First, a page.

installing a 3 prong outlets....

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Old 01-30-07, 04:46 AM
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installing a 3 prong outlets....

I live in home that was builting in the 30's and some parts of the electrical wiring has been updated but some still have the 2 prong outlets. I have talked to several different people including electricians, handmen, hardware store personal and they have all given different answers about how I can't update the 2 prong outlets to three prong. Some say I have to run wire to the each individual outlets and some say I can just tie into the metal outlet box for my ground. I didn't know what is the "best" way or if there IS multiple ways to do it. I know most of the time there is more than one way to do things but I just didn't know what would be correct.

Thanks!
 
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Old 01-30-07, 04:51 AM
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First answer the question, "Why do you want to do this?" We'll go from there. Unless you have a reason to install three prong receptacles, there is no reason to do so.
 
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Old 01-30-07, 06:22 AM
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Just to add a bit. Just because you have a metal box does not mean the box is grounded. If it isn't grounded that obviously isn't an option.
 
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Old 01-30-07, 04:26 PM
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Ray's right.....unless the box is metal AND the wire is installed in some sort of metal conduit or flex, the box is not grounded. Many older homes used "knob-and-tube" wiring with no flex or conduit in the walls. If you pull a receptacle out <power off, of course> you'll be able to tell if the wire is installed in metal flex.......if not, you'll have to run new 3-wire cable to the devices in order to meet code requirements. Also, as Racraft pointed out, sometimes the best approach is "if it ain't broke, don't fix it". Good luck.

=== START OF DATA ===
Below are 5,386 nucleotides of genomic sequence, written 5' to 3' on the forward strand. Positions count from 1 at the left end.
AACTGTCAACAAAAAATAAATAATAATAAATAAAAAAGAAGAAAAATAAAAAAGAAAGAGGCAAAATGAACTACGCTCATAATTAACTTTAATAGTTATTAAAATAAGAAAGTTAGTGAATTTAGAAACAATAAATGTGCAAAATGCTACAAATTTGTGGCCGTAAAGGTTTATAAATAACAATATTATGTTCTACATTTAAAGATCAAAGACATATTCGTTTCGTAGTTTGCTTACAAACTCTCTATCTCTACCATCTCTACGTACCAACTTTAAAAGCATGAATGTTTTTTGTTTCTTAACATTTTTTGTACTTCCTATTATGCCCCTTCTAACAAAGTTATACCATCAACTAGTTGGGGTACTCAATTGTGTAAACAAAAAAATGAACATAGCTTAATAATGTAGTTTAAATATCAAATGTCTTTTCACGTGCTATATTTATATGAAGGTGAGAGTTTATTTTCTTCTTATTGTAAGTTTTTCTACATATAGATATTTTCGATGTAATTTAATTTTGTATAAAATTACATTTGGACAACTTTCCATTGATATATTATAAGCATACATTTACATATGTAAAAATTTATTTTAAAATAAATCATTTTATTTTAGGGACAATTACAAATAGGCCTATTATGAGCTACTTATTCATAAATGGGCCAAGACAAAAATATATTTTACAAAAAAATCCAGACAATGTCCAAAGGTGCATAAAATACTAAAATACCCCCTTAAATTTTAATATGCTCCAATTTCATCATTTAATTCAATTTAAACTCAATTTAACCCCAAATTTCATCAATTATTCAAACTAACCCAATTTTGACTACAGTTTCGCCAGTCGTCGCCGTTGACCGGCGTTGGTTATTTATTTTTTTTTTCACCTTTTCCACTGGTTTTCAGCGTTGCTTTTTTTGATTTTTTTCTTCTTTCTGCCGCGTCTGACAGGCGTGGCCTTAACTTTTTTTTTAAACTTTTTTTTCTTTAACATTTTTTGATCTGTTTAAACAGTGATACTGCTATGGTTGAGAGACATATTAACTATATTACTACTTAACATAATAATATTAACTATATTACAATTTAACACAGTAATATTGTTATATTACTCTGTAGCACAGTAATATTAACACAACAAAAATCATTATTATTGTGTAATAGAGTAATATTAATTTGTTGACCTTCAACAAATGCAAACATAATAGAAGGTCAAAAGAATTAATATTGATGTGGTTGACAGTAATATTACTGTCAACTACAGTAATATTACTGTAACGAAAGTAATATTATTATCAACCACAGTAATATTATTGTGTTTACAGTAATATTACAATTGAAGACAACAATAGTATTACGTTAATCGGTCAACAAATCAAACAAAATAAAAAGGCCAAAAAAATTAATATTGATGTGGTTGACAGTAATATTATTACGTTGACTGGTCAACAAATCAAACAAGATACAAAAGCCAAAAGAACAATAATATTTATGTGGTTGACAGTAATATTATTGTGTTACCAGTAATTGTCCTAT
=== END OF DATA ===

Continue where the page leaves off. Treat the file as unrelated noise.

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Old 01-30-07, 04:30 PM
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just install 3 prong receptacles where NEEDED.
 
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Old 01-30-07, 07:38 PM
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Burkej62.. You want a second chance answer?
You've been around long enough. Even if you don't have a code book.
 
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Old 01-30-07, 07:58 PM
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jemayes,
I am just curious, why after you talked to an electrician about an electrical problem, you decided to ask handymen, and store clerks.

did you think that these people would give better advice than an electrician?

would you go with the store clerks idea, over the electricians, cause it is cheeper?

If you didnt like what the doctor told you, would you ask the pharmacy tech, and follow his/her advice, if it suited you better?

I am trying to understand why people think that electricians are not qualified pros. I want to know why we dont get respect.
 
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Old 01-30-07, 08:43 PM
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jemayes, to answer your question, you cannot replace the two-pronged receptacles with three prong. Your house is knob and tube; there is no ground wire back to the panel. To Bob's question, why do you need to do this? Not many household appliances have three-pronged receptacles.

If you REALLY need a three-pronged receptacle, and you have no ground, you can install a GCFI receptacle and label it 'no ground'. It still is not grounded, but it affords more protection then putting a three-prong receptacle on wiring that is not grounded.

Good luck.
 
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Old 01-30-07, 08:45 PM
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jwhite, people only want to hear the advice they WANT to hear. If the electrician said that it was to code, that would have been the end of it.

It's human nature...nothing against electricians per se.
 
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Old 01-30-07, 08:50 PM
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I have to shy away from using the GFCI recepticle and lables clause for homes anymore.

Most of the time people need ground wires for things like TV sets, home electronics, and computers.

While the GFCI and lable works for tools like drills where the ground is an added safety to the user, this method does nothing to help the electronics that need the ground on a daily basis to keep them running smoothly.